NGOs have urged the Securities and Exchange Commission (SEC) not to weaken or repeal the US conflict minerals reporting rule, as doing so would have detrimental effects on businesses and human security.
Thousands responded to the SEC's call for comments to 'reconsider' Section 1502 of Dodd-Frank. The rule requires publicly traded companies to conduct due diligence and report to the SEC on whether their sourcing of tin, tungsten, tantalum and gold (3TG) is supporting armed groups in the Democratic Republic of the Congo (DRC), or neighbouring countries.
NGO the Enough Project wrote that many US businesses, particularly in the electronics industry, benefit from the rule. "They have seen decreased supply chain risks – especially for tin and tungsten – increased transparency in the minerals trade and their supply chains, and new investment opportunities in Congo and the surrounding region."
Global Witness pointed out that there are now public expectations around responsible sourcing. Efforts to weaken or repeal the law, it said, will only make it more difficult for companies to meet these investor, shareholder and customer demands.
Amnesty International added that the rule helps companies reduce exposure to legal liability and sanctions, including being put on the UN Sanctions List. The UN Security Council, it said, "continues to make clear that companies in the minerals supply chain must do their part to avoid financing armed groups or criminal networks by undertaking supply chain due diligence."
A group of 127 investors and investor groups with $4.8tn in assets under management also voiced support for the rule. Conflict minerals disclosure, they said, is "material to investors", and has improved their ability to assess social and reputational risks in a company's supply chain.
Several industry groups voiced criticism that the rule has not served its effect on the ground, despite huge compliance costs. But Amnesty International countered that it is a "vital regulation, which is working and is still needed."
Global Witness said that unintended consequences of the rule – such as its leading to a de facto embargo of DRC-sourced materials – do not support its being repealed, especially when no viable alternatives have been set forth.
Rather, it said, "we must build on its hard-fought foundations and seek to improve implementation by supporting robust enforcement and the development of complementary development, governance, and accountability measures."
Amnesty International agreed that suspending the rule would do more to contribute to instability in the region and threaten the US's national security interests than the ongoing implementation of the current rule.
But despite benefits to businesses and in the DRC, Amnesty said many companies in the 3TG supply chain are only exercising due diligence and disclosing their efforts because they are legally required to do so. Keeping the rule in place, it says, ensures fair competition and a level playing-field for US companies.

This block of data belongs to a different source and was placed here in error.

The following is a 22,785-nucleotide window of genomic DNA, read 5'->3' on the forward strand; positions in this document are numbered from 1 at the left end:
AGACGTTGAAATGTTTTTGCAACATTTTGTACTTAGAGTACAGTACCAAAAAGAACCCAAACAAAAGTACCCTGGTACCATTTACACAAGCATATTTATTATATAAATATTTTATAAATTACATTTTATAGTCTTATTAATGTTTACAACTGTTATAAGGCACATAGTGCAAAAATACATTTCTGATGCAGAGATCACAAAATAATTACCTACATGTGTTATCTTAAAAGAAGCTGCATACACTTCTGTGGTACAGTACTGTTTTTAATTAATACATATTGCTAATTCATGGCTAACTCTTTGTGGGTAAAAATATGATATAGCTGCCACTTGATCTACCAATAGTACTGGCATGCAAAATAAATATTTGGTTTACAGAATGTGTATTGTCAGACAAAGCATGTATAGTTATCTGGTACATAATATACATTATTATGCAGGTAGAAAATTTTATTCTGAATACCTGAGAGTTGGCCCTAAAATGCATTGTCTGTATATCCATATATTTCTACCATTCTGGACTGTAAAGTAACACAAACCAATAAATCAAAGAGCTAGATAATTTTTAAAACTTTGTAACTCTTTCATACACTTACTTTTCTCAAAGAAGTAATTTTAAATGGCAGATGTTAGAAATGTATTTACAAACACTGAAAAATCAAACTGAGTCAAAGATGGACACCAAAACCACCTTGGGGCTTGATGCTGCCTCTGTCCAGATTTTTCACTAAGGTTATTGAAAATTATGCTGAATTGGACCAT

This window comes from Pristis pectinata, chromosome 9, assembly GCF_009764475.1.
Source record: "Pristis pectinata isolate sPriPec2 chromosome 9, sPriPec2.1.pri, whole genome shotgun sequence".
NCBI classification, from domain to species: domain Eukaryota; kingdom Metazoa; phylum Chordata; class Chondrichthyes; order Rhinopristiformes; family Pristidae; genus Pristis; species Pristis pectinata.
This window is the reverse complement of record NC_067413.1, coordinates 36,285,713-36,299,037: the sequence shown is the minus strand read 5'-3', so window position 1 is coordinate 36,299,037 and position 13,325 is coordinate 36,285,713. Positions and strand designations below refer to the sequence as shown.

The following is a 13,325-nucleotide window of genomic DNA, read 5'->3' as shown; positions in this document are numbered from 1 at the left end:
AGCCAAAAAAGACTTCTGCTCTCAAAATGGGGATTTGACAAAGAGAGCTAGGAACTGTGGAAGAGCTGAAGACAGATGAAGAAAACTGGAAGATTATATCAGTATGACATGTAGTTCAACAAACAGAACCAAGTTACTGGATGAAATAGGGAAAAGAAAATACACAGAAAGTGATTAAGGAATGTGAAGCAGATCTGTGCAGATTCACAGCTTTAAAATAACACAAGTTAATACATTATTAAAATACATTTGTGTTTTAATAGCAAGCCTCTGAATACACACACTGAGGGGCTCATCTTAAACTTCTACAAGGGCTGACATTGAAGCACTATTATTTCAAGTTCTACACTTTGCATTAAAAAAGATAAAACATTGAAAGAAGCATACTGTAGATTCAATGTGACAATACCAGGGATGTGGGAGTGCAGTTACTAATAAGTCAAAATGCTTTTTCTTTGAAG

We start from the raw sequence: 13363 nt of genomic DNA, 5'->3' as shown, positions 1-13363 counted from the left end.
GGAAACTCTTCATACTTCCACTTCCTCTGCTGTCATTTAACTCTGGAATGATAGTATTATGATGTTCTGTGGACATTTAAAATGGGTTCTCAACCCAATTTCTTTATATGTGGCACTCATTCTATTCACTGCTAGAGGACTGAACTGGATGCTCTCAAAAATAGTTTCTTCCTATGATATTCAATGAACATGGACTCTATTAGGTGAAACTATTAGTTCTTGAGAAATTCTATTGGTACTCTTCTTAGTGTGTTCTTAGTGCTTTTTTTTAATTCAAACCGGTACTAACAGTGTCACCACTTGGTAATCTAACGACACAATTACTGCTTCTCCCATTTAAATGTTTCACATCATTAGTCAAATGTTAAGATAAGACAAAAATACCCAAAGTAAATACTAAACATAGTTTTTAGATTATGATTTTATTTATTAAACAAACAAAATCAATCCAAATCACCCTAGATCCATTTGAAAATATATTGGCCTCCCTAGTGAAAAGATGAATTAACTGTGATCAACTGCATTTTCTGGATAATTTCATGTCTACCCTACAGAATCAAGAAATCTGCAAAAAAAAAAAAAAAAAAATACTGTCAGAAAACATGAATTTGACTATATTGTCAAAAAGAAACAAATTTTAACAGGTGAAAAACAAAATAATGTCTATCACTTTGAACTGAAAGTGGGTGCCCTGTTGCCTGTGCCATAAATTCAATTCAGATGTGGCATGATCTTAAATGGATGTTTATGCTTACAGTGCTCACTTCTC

The Enough Project added that the EU's recently adopted Regulation is "significantly weaker" than the Dodd-Frank reporting rule. Its suspension would, therefore, "leave a major gap in global corporate due diligence".
It also pointed out that several US states have passed local legislation requiring the sourcing of conflict-free materials, and that these jurisdictions rely on robust federal standards to support their efforts.
The Enough Project said it would be "premature" to suggest a need for reconsidering the rule, given that the SEC has taken no enforcement action to date. Without records of enforcement activity, it said, it is "impossible to determine whether 'any additional relief is needed,' as [SEC] Commissioner Piwowar suggests."
Amnesty International added that while it is unclear what 'relief' is being sought, the rule was developed by notice-and-comment rulemaking. The SEC, it said, cannot weaken or repeal it "by using guidance or other mechanisms that fall short of new rulemaking in compliance with the SEC's legal obligations under the Administrative Procedure Act (APA)."
Global Witness called on the SEC to "uphold its obligation to enforce the rule ... [while] holding companies accountable for incomplete reporting and not meeting basic requirements". It also urged the US Department of Commerce to release its overdue report assessing the accuracy of Independent Private Sector Audits (Ipsas), as well as a list of best practices.
"Without these, the law is not being effectively implemented, which limits its ability to change supply chain behaviour."